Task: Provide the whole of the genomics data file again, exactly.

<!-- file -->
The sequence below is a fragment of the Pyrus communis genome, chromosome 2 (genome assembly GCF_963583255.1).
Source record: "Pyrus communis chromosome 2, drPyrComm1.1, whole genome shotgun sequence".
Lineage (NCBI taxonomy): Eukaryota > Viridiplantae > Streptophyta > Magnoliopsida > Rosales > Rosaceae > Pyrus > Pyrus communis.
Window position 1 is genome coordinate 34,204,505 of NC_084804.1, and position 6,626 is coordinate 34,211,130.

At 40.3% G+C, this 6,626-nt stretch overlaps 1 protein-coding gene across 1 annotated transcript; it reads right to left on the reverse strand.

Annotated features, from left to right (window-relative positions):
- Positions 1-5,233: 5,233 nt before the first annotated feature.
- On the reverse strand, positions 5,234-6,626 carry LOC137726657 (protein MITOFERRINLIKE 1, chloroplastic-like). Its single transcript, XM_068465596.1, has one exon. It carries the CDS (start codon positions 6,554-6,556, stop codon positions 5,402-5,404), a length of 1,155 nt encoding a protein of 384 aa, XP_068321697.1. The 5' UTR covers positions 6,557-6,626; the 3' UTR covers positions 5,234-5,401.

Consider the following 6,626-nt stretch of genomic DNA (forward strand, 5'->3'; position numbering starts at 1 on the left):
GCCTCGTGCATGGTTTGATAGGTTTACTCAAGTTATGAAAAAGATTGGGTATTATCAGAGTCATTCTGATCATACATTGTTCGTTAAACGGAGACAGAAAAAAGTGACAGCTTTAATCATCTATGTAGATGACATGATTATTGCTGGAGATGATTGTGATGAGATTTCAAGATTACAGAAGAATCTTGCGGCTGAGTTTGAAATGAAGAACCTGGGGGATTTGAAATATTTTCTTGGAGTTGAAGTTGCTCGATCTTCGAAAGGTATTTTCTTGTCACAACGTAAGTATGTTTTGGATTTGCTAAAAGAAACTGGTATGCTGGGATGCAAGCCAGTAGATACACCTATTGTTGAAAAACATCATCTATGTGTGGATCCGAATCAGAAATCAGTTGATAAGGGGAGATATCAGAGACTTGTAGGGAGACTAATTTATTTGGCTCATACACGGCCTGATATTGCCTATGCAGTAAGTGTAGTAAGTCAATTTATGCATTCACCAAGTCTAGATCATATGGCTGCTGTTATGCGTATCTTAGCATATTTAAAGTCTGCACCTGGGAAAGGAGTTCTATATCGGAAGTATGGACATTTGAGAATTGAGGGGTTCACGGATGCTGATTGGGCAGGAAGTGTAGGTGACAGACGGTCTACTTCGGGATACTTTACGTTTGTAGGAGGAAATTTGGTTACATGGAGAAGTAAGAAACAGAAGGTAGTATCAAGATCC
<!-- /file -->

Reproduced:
The sequence below is a fragment of the Pyrus communis genome, chromosome 2 (genome assembly GCF_963583255.1).
Source record: "Pyrus communis chromosome 2, drPyrComm1.1, whole genome shotgun sequence".
Lineage (NCBI taxonomy): Eukaryota > Viridiplantae > Streptophyta > Magnoliopsida > Rosales > Rosaceae > Pyrus > Pyrus communis.
Window position 1 is genome coordinate 34,204,505 of NC_084804.1, and position 6,626 is coordinate 34,211,130.

At 40.3% G+C, this 6,626-nt stretch overlaps 1 protein-coding gene across 1 annotated transcript; it reads right to left on the reverse strand.

Annotated features, from left to right (window-relative positions):
- Positions 1-5,233: 5,233 nt before the first annotated feature.
- On the reverse strand, positions 5,234-6,626 carry LOC137726657 (protein MITOFERRINLIKE 1, chloroplastic-like). Its single transcript, XM_068465596.1, has one exon. It carries the CDS (start codon positions 6,554-6,556, stop codon positions 5,402-5,404), a length of 1,155 nt encoding a protein of 384 aa, XP_068321697.1. The 5' UTR covers positions 6,557-6,626; the 3' UTR covers positions 5,234-5,401.

Consider the following 6,626-nt stretch of genomic DNA (forward strand, 5'->3'; position numbering starts at 1 on the left):
GCCTCGTGCATGGTTTGATAGGTTTACTCAAGTTATGAAAAAGATTGGGTATTATCAGAGTCATTCTGATCATACATTGTTCGTTAAACGGAGACAGAAAAAAGTGACAGCTTTAATCATCTATGTAGATGACATGATTATTGCTGGAGATGATTGTGATGAGATTTCAAGATTACAGAAGAATCTTGCGGCTGAGTTTGAAATGAAGAACCTGGGGGATTTGAAATATTTTCTTGGAGTTGAAGTTGCTCGATCTTCGAAAGGTATTTTCTTGTCACAACGTAAGTATGTTTTGGATTTGCTAAAAGAAACTGGTATGCTGGGATGCAAGCCAGTAGATACACCTATTGTTGAAAAACATCATCTATGTGTGGATCCGAATCAGAAATCAGTTGATAAGGGGAGATATCAGAGACTTGTAGGGAGACTAATTTATTTGGCTCATACACGGCCTGATATTGCCTATGCAGTAAGTGTAGTAAGTCAATTTATGCATTCACCAAGTCTAGATCATATGGCTGCTGTTATGCGTATCTTAGCATATTTAAAGTCTGCACCTGGGAAAGGAGTTCTATATCGGAAGTATGGACATTTGAGAATTGAGGGGTTCACGGATGCTGATTGGGCAGGAAGTGTAGGTGACAGACGGTCTACTTCGGGATACTTTACGTTTGTAGGAGGAAATTTGGTTACATGGAGAAGTAAGAAACAGAAGGTAGTATCAAGATCC